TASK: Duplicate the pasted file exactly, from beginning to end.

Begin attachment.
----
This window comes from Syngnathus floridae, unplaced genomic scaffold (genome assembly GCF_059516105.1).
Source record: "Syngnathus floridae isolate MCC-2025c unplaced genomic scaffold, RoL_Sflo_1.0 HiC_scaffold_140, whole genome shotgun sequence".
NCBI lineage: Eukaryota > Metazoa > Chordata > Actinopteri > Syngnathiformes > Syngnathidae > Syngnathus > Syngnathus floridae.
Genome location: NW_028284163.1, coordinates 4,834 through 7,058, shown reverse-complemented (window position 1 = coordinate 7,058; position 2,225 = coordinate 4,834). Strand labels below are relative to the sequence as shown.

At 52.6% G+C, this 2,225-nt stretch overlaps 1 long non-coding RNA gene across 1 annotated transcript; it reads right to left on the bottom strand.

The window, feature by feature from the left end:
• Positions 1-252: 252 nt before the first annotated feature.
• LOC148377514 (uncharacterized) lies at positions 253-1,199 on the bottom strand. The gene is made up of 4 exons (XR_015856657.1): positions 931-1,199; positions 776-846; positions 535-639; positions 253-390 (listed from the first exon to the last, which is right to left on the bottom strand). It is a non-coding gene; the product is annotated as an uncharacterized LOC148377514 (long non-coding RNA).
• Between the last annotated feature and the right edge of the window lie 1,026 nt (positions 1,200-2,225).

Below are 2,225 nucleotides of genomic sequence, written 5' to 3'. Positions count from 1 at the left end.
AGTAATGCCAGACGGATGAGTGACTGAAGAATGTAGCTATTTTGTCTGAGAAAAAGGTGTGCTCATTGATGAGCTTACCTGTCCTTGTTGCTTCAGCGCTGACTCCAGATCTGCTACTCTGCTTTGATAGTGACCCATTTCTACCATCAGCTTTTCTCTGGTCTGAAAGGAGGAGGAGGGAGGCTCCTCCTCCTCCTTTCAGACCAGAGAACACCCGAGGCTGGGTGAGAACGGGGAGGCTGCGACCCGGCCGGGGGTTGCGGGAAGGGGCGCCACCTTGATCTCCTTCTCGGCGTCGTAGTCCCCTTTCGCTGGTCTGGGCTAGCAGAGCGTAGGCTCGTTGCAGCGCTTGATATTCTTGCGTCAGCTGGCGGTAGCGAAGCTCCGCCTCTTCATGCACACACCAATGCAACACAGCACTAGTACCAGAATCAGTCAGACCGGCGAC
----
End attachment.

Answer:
This window comes from Syngnathus floridae, unplaced genomic scaffold (genome assembly GCF_059516105.1).
Source record: "Syngnathus floridae isolate MCC-2025c unplaced genomic scaffold, RoL_Sflo_1.0 HiC_scaffold_140, whole genome shotgun sequence".
NCBI lineage: Eukaryota > Metazoa > Chordata > Actinopteri > Syngnathiformes > Syngnathidae > Syngnathus > Syngnathus floridae.
Genome location: NW_028284163.1, coordinates 4,834 through 7,058, shown reverse-complemented (window position 1 = coordinate 7,058; position 2,225 = coordinate 4,834). Strand labels below are relative to the sequence as shown.

At 52.6% G+C, this 2,225-nt stretch overlaps 1 long non-coding RNA gene across 1 annotated transcript; it reads right to left on the bottom strand.

The window, feature by feature from the left end:
• Positions 1-252: 252 nt before the first annotated feature.
• LOC148377514 (uncharacterized) lies at positions 253-1,199 on the bottom strand. The gene is made up of 4 exons (XR_015856657.1): positions 931-1,199; positions 776-846; positions 535-639; positions 253-390 (listed from the first exon to the last, which is right to left on the bottom strand). It is a non-coding gene; the product is annotated as an uncharacterized LOC148377514 (long non-coding RNA).
• Between the last annotated feature and the right edge of the window lie 1,026 nt (positions 1,200-2,225).

Below are 2,225 nucleotides of genomic sequence, written 5' to 3'. Positions count from 1 at the left end.
AGTAATGCCAGACGGATGAGTGACTGAAGAATGTAGCTATTTTGTCTGAGAAAAAGGTGTGCTCATTGATGAGCTTACCTGTCCTTGTTGCTTCAGCGCTGACTCCAGATCTGCTACTCTGCTTTGATAGTGACCCATTTCTACCATCAGCTTTTCTCTGGTCTGAAAGGAGGAGGAGGGAGGCTCCTCCTCCTCCTTTCAGACCAGAGAACACCCGAGGCTGGGTGAGAACGGGGAGGCTGCGACCCGGCCGGGGGTTGCGGGAAGGGGCGCCACCTTGATCTCCTTCTCGGCGTCGTAGTCCCCTTTCGCTGGTCTGGGCTAGCAGAGCGTAGGCTCGTTGCAGCGCTTGATATTCTTGCGTCAGCTGGCGGTAGCGAAGCTCCGCCTCTTCATGCACACACCAATGCAACACAGCACTAGTACCAGAATCAGTCAGACCGGCGAC